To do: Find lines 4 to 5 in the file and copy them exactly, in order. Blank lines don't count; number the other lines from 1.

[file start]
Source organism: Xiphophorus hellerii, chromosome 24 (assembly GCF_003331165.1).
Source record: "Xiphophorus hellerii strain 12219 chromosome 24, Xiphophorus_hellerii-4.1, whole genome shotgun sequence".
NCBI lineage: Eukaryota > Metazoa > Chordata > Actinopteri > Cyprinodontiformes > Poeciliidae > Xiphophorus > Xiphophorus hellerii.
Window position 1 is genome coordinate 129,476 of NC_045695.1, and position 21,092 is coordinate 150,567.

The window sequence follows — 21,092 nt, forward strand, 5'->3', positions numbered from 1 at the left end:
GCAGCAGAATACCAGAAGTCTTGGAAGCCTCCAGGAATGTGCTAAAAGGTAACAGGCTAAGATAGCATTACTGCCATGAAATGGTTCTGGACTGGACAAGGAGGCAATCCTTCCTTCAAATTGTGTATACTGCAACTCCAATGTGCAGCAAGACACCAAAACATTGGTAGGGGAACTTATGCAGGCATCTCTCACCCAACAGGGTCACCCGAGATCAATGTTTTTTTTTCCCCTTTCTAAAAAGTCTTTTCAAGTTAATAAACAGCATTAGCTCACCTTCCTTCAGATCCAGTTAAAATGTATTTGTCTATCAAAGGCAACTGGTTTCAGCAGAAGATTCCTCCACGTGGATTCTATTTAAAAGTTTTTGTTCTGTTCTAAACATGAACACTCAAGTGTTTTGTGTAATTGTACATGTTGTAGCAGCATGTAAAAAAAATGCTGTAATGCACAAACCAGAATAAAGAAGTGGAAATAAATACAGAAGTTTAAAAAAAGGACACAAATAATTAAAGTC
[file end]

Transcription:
Window position 1 is genome coordinate 129,476 of NC_045695.1, and position 21,092 is coordinate 150,567.

The window sequence follows — 21,092 nt, forward strand, 5'->3', positions numbered from 1 at the left end: